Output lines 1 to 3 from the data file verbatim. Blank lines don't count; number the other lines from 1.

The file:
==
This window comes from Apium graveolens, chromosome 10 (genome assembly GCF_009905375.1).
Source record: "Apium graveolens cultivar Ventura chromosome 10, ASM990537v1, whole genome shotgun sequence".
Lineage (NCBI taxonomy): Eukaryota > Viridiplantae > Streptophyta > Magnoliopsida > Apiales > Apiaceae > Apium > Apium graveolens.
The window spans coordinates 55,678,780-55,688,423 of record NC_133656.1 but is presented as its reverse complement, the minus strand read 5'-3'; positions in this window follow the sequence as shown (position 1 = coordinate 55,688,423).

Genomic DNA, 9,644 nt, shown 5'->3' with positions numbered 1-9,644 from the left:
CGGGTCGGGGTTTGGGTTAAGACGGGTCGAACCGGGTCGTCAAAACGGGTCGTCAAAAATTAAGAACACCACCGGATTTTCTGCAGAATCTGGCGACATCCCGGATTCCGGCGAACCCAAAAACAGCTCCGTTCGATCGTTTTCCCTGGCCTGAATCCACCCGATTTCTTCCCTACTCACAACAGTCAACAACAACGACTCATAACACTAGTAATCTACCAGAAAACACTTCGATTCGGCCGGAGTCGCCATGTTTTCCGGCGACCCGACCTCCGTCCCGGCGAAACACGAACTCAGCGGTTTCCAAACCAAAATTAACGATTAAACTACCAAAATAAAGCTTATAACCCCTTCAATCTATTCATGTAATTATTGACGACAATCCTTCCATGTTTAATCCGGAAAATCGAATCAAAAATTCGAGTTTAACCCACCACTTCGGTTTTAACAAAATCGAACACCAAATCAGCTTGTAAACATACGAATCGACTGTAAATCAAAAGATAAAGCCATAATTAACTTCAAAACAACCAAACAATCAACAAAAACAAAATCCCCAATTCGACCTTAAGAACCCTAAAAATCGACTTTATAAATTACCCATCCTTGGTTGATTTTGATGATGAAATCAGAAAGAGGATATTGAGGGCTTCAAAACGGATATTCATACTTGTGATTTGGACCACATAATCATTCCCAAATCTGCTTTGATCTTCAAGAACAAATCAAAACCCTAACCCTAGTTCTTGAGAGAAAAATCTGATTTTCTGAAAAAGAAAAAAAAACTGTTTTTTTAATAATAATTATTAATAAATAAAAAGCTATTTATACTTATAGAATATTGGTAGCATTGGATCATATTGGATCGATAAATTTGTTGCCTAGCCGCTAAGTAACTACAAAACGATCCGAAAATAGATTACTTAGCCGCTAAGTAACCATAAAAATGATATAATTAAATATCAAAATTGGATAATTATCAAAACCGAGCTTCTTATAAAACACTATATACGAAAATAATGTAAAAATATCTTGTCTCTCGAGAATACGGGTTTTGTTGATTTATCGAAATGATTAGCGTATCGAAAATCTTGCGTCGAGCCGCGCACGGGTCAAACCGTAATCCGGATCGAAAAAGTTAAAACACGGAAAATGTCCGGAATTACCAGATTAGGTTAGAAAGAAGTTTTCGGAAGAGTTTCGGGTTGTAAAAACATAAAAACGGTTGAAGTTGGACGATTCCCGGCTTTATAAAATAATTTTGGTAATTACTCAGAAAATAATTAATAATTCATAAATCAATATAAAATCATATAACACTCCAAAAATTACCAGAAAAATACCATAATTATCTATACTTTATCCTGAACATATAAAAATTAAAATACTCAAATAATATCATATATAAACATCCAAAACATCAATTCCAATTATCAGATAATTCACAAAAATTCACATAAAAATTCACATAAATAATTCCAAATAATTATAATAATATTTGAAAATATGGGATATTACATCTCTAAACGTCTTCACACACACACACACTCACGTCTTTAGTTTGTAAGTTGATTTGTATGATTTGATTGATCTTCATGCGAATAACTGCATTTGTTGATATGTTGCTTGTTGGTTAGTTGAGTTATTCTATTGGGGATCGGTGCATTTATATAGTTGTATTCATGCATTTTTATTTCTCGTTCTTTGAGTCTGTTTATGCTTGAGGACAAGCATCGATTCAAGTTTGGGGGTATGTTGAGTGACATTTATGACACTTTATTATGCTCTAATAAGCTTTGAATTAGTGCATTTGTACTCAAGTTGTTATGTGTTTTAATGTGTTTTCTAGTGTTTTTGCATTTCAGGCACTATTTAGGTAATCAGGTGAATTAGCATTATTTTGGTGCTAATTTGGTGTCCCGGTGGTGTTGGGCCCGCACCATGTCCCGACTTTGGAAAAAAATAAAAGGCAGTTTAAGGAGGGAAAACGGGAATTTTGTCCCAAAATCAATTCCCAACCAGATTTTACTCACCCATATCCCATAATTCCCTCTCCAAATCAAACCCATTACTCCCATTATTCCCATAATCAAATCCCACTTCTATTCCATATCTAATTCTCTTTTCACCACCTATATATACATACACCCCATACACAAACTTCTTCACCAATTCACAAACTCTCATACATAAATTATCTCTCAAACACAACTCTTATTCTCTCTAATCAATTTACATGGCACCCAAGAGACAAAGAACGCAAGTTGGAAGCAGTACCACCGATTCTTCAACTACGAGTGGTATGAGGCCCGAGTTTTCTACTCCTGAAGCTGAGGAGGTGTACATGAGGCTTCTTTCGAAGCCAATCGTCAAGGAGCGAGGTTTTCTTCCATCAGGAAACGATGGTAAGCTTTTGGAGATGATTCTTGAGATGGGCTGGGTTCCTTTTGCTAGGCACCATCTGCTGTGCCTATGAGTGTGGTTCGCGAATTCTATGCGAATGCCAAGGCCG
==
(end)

This window comes from Apium graveolens, chromosome 10 (genome assembly GCF_009905375.1).
Source record: "Apium graveolens cultivar Ventura chromosome 10, ASM990537v1, whole genome shotgun sequence".
Lineage (NCBI taxonomy): Eukaryota > Viridiplantae > Streptophyta > Magnoliopsida > Apiales > Apiaceae > Apium > Apium graveolens.